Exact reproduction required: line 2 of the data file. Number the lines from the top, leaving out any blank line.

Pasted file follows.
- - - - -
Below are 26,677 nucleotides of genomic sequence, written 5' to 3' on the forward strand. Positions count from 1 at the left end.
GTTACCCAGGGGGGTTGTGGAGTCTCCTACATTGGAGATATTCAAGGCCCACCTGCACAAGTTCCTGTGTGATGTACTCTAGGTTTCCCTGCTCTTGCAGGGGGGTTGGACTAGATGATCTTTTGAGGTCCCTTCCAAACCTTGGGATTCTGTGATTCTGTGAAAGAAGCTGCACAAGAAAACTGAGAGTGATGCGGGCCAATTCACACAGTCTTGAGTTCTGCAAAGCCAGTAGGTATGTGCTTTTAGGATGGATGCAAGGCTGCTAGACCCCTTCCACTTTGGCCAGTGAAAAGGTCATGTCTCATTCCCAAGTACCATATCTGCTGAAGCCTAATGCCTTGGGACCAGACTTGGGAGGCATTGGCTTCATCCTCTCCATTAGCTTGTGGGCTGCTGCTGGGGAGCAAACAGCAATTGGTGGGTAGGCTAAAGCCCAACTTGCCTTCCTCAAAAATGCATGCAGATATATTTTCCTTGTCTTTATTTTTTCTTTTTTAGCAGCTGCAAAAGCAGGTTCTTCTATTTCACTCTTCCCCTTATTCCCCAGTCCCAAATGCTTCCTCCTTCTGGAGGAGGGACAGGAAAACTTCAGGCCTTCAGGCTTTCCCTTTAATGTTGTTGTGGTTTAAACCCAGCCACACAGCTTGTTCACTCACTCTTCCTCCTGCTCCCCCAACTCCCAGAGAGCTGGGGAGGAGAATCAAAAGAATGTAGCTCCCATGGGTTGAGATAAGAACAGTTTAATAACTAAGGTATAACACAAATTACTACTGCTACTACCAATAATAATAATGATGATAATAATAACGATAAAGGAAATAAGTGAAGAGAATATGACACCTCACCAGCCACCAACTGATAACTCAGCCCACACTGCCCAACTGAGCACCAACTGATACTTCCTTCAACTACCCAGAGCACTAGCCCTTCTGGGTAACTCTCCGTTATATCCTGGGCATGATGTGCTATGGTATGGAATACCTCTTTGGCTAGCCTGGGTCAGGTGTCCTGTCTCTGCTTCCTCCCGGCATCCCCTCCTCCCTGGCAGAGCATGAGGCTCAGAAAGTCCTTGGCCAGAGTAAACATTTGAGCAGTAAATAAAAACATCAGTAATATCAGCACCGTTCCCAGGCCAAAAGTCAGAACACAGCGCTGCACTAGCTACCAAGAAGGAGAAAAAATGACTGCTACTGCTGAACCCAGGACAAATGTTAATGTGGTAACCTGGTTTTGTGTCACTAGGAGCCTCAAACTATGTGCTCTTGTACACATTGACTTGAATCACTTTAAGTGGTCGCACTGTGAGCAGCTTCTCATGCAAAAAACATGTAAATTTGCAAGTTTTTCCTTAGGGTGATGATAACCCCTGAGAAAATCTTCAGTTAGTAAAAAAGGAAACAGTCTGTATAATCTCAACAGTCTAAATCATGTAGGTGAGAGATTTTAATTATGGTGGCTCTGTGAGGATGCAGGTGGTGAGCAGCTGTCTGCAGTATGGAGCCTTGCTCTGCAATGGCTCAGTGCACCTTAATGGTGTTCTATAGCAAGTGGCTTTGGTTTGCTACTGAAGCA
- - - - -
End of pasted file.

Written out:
GTTACCCAGGGGGGTTGTGGAGTCTCCTACATTGGAGATATTCAAGGCCCACCTGCACAAGTTCCTGTGTGATGTACTCTAGGTTTCCCTGCTCTTGCAGGGGGGTTGGACTAGATGATCTTTTGAGGTCCCTTCCAAACCTTGGGATTCTGTGATTCTGTGAAAGAAGCTGCACAAGAAAACTGAGAGTGATGCGGGCCAATTCACACAGTCTTGAGTTCTGCAAAGCCAGTAGGTATGTGCTTTTAGGATGGATGCAAGGCTGCTAGACCCCTTCCACTTTGGCCAGTGAAAAGGTCATGTCTCATTCCCAAGTACCATATCTGCTGAAGCCTAATGCCTTGGGACCAGACTTGGGAGGCATTGGCTTCATCCTCTCCATTAGCTTGTGGGCTGCTGCTGGGGAGCAAACAGCAATTGGTGGGTAGGCTAAAGCCCAACTTGCCTTCCTCAAAAATGCATGCAGATATATTTTCCTTGTCTTTATTTTTTCTTTTTTAGCAGCTGCAAAAGCAGGTTCTTCTATTTCACTCTTCCCCTTATTCCCCAGTCCCAAATGCTTCCTCCTTCTGGAGGAGGGACAGGAAAACTTCAGGCCTTCAGGCTTTCCCTTTAATGTTGTTGTGGTTTAAACCCAGCCACACAGCTTGTTCACTCACTCTTCCTCCTGCTCCCCCAACTCCCAGAGAGCTGGGGAGGAGAATCAAAAGAATGTAGCTCCCATGGGTTGAGATAAGAACAGTTTAATAACTAAGGTATAACACAAATTACTACTGCTACTACCAATAATAATAATGATGATAATAATAACGATAAAGGAAATAAGTGAAGAGAATATGACACCTCACCAGCCACCAACTGATAACTCAGCCCACACTGCCCAACTGAGCACCAACTGATACTTCCTTCAACTACCCAGAGCACTAGCCCTTCTGGGTAACTCTCCGTTATATCCTGGGCATGATGTGCTATGGTATGGAATACCTCTTTGGCTAGCCTGGGTCAGGTGTCCTGTCTCTGCTTCCTCCCGGCATCCCCTCCTCCCTGGCAGAGCATGAGGCTCAGAAAGTCCTTGGCCAGAGTAAACATTTGAGCAGTAAATAAAAACATCAGTAATATCAGCACCGTTCCCAGGCCAAAAGTCAGAACACAGCGCTGCACTAGCTACCAAGAAGGAGAAAAAATGACTGCTACTGCTGAACCCAGGACAAATGTTAATGTGGTAACCTGGTTTTGTGTCACTAGGAGCCTCAAACTATGTGCTCTTGTACACATTGACTTGAATCACTTTAAGTGGTCGCACTGTGAGCAGCTTCTCATGCAAAAAACATGTAAATTTGCAAGTTTTTCCTTAGGGTGATGATAACCCCTGAGAAAATCTTCAGTTAGTAAAAAAGGAAACAGTCTGTATAATCTCAACAGTCTAAATCATGTAGGTGAGAGATTTTAATTATGGTGGCTCTGTGAGGATGCAGGTGGTGAGCAGCTGTCTGCAGTATGGAGCCTTGCTCTGCAATGGCTCAGTGCACCTTAATGGTGTTCTATAGCAAGTGGCTTTGGTTTGCTACTGAAGCA